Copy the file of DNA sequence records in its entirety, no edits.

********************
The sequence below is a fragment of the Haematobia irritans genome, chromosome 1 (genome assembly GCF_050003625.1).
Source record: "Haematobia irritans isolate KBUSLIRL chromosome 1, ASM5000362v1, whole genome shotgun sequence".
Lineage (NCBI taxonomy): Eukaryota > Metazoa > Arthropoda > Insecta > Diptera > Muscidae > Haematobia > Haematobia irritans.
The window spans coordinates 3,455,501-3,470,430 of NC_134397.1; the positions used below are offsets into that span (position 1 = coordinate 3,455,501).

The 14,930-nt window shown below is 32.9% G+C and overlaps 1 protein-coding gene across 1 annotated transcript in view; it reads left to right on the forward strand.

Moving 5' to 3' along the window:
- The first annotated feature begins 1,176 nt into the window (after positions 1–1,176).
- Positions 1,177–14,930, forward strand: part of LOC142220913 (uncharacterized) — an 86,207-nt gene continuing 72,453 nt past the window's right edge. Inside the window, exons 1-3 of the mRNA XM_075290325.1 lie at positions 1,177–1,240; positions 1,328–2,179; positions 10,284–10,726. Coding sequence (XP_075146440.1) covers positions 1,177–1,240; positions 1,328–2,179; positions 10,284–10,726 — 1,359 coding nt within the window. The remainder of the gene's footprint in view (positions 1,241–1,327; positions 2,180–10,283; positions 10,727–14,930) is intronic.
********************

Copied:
The sequence below is a fragment of the Haematobia irritans genome, chromosome 1 (genome assembly GCF_050003625.1).
Source record: "Haematobia irritans isolate KBUSLIRL chromosome 1, ASM5000362v1, whole genome shotgun sequence".
Lineage (NCBI taxonomy): Eukaryota > Metazoa > Arthropoda > Insecta > Diptera > Muscidae > Haematobia > Haematobia irritans.
The window spans coordinates 3,455,501-3,470,430 of NC_134397.1; the positions used below are offsets into that span (position 1 = coordinate 3,455,501).

The 14,930-nt window shown below is 32.9% G+C and overlaps 1 protein-coding gene across 1 annotated transcript in view; it reads left to right on the forward strand.

Moving 5' to 3' along the window:
- The first annotated feature begins 1,176 nt into the window (after positions 1–1,176).
- Positions 1,177–14,930, forward strand: part of LOC142220913 (uncharacterized) — an 86,207-nt gene continuing 72,453 nt past the window's right edge. Inside the window, exons 1-3 of the mRNA XM_075290325.1 lie at positions 1,177–1,240; positions 1,328–2,179; positions 10,284–10,726. Coding sequence (XP_075146440.1) covers positions 1,177–1,240; positions 1,328–2,179; positions 10,284–10,726 — 1,359 coding nt within the window. The remainder of the gene's footprint in view (positions 1,241–1,327; positions 2,180–10,283; positions 10,727–14,930) is intronic.